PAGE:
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I have created a Thread Group which has Firefox Driver Config , a Web driver Sampler and a View Results Tree Listener. I have also added CSV Data set Config and passing username and Passwords through it to the application. I have around 10 Credentials.

The scenario i want to do is, I want all the 10 users to login at the same time i.e 10 instances of the firefox browser to be invoked and do the job.

Can anyone tell me, how can i achieve this in J meter?

  • so the load testing is not part of the gui front end. It sounds like what you want to do is load up users on the back side and then execute some front end testing at the same time with multiple browsers? Please clarify a little more...the tags only say jmeter but you reference opening 10 firefox browsers as well. Is this load testing on the backend or front end perf testing that also has a loaded system? – mutt Aug 14 '14 at 17:34
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If you're using Jmeter for performance testing, you'd want to be informed that Jmeter doesn't open browser instances when sending web requests to the server.

How Jmeter works is, it takes all the web requests (http(s)) and hits them to the server. It doesn't open any physical browser on the client side for it. It uses its own virtual browser if any.

For hitting all the requests at the same time you might want to adjust the ramp-up time in the Thread Group. You can change the ramp-up time to increase the load gradually or rapidly. So depending on your configuration of the Thread Group & Samplers, Jmeter with hit the web requests on your server and fetch the performance results for you.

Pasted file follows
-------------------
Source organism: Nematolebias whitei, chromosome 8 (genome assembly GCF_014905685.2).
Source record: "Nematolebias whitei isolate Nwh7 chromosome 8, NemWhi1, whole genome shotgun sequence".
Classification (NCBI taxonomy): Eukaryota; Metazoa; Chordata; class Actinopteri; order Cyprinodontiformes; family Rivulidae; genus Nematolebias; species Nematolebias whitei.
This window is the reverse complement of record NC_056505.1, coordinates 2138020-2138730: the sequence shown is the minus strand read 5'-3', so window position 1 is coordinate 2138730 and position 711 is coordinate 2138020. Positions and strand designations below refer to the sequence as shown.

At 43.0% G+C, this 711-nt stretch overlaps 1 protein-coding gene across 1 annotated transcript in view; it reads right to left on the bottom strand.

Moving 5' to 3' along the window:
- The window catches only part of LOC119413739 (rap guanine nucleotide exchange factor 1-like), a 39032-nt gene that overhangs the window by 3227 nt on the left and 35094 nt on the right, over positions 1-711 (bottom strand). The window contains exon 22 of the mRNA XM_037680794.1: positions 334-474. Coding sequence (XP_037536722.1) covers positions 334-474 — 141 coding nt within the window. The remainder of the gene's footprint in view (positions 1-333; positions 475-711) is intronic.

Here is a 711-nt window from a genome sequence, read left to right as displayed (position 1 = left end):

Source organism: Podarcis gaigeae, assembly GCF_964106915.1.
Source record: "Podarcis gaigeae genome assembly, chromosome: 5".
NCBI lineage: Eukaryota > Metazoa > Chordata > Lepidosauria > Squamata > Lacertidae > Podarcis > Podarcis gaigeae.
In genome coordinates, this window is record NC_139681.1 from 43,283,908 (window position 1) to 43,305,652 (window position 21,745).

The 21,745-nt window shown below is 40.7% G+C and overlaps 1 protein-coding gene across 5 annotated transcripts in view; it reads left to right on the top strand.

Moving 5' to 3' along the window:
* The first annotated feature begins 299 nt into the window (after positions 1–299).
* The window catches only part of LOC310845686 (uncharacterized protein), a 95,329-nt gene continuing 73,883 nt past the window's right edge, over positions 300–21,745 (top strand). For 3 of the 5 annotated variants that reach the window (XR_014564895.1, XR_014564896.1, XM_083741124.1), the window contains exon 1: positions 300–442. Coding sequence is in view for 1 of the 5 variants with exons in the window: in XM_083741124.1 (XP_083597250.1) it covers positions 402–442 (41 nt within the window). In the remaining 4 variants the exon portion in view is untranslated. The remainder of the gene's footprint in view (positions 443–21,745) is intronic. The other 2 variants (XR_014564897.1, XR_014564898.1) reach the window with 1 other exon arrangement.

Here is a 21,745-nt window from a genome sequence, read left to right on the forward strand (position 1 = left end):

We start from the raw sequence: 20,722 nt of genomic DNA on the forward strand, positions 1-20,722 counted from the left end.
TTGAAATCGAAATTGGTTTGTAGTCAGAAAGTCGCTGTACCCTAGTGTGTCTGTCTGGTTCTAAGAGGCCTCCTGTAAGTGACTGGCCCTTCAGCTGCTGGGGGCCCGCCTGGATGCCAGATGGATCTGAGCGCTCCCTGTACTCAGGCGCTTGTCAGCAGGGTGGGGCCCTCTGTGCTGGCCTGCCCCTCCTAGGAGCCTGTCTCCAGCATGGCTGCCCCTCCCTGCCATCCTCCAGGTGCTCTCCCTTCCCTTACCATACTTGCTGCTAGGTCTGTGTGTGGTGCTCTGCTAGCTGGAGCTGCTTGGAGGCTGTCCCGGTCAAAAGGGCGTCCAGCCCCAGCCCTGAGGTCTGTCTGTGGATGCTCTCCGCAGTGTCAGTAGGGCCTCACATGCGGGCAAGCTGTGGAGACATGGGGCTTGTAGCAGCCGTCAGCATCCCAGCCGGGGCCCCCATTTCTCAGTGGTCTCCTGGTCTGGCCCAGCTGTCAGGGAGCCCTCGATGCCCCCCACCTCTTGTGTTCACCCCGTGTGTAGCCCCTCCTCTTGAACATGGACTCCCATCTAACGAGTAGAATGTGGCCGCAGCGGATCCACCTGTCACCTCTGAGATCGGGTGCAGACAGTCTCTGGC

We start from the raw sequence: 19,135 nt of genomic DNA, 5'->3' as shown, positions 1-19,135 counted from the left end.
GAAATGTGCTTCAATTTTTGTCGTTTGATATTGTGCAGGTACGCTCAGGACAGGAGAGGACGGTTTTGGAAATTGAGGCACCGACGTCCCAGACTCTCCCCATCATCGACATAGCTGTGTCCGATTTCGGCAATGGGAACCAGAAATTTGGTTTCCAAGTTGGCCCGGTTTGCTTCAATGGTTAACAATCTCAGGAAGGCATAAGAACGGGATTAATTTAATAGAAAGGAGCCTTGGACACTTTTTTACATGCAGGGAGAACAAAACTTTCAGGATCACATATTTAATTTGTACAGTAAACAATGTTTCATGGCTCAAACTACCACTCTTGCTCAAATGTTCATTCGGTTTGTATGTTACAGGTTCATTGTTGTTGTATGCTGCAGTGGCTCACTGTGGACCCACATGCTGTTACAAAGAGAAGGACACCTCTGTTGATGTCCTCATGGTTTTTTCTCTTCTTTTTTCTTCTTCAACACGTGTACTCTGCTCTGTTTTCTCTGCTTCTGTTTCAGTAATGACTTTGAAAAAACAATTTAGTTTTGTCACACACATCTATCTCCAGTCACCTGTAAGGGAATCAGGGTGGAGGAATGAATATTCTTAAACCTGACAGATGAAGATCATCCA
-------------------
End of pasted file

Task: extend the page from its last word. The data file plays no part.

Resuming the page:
If you want that all the 10 instances must get initiated from the very start of your test you have set the ramp-up time to zero.

Happy Testing :) TESTacy

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See, JMeter is a performance testing tool which generates load over the application and thus provides the Response Time. Like any other Load testing tool, it too never launches browser physically, it will just place calls to the application server based on the HTTP requests which are there in your script. You will not see 1 or 10 browser instances running, only calls getting places to the application can be seen in the log file of server.

JMeter WebDriver should be used to evaluate a real-life user experience. It is meant to measure the load times of pages when the system is experiencing high loads. The HTTP Request doesn’t really “render” the page and it can’t execute JavaScript. That’s why the WebDriver Sampler is so valuable - JMeter isn’t a browser and it overcomes limitations posed by this fact.

So, don’t use the WebDriver Sampler to create the load! You’ll need around 1 CPU core per virtual user to keep the JMeter resource consumption within an acceptable range.

The scenario i want to do is, I want all the 10 users to login at the same time

This you can do with JMeter, you can generate load but not multiple instances of FF, for this you need to create a test plan in JMeter and using that your all 10 users will be able to login to the application as concurrent users (based on your test plan configuration). For this task you can refer to the JMeter-Guide

It is recommended to keep the value of Thread Group = 1, when you are using "jp@gc - Web Driver Sampler" script.

https://blazemeter.com/blog/jmeter-webdriver-sampler

https://blazemeter.com/blog/webdriver-sampler-your-top-10-questions-answered

JMeter allows the creation of multiple threads, and each thread is responsible for creating load on the server. However, for the Web Driver use case, the user should be prudent in the number of threads they will create as each thread will have a single browser instance associated with it. Each browser consumes a significant amount of resources, and a limit should be placed on how many browsers the user should create. However, the load testing cloud providers may help to scale WebDriver test up to thousands of real browsers, look at BlazeMeter for example.

From experience, the number of browser (threads) that the reader creates should be limited by the following formula:

C = N + 1

where C = Number of Cores of the host running the test and N = Number of Browser (threads).

e.g., if the current reader's host has 4 cores, the formula would yield:

4 = 3 + 1

meaning that the script should have a MAXIMUM of 3 threads.

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